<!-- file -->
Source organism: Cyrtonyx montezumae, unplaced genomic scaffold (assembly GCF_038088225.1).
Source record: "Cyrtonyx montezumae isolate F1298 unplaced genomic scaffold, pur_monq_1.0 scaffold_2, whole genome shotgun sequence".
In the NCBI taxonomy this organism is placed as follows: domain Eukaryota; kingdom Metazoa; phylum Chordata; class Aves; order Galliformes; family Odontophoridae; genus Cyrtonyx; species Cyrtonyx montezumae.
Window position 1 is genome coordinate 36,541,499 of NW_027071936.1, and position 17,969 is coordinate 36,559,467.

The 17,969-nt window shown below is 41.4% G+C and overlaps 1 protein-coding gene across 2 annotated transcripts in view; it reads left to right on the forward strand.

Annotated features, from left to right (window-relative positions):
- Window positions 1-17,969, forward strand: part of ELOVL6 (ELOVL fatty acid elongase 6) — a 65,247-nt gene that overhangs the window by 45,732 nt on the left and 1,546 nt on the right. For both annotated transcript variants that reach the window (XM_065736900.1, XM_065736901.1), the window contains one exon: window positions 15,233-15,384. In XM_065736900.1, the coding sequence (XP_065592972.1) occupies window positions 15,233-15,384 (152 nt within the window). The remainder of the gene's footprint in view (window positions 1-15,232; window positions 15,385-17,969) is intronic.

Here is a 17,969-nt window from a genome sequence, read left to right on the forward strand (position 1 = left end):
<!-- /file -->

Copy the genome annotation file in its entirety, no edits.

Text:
Source organism: Cyrtonyx montezumae, unplaced genomic scaffold (assembly GCF_038088225.1).
Source record: "Cyrtonyx montezumae isolate F1298 unplaced genomic scaffold, pur_monq_1.0 scaffold_2, whole genome shotgun sequence".
In the NCBI taxonomy this organism is placed as follows: domain Eukaryota; kingdom Metazoa; phylum Chordata; class Aves; order Galliformes; family Odontophoridae; genus Cyrtonyx; species Cyrtonyx montezumae.
Window position 1 is genome coordinate 36,541,499 of NW_027071936.1, and position 17,969 is coordinate 36,559,467.

The 17,969-nt window shown below is 41.4% G+C and overlaps 1 protein-coding gene across 2 annotated transcripts in view; it reads left to right on the forward strand.

Annotated features, from left to right (window-relative positions):
- Window positions 1-17,969, forward strand: part of ELOVL6 (ELOVL fatty acid elongase 6) — a 65,247-nt gene that overhangs the window by 45,732 nt on the left and 1,546 nt on the right. For both annotated transcript variants that reach the window (XM_065736900.1, XM_065736901.1), the window contains one exon: window positions 15,233-15,384. In XM_065736900.1, the coding sequence (XP_065592972.1) occupies window positions 15,233-15,384 (152 nt within the window). The remainder of the gene's footprint in view (window positions 1-15,232; window positions 15,385-17,969) is intronic.

Here is a 17,969-nt window from a genome sequence, read left to right on the forward strand (position 1 = left end):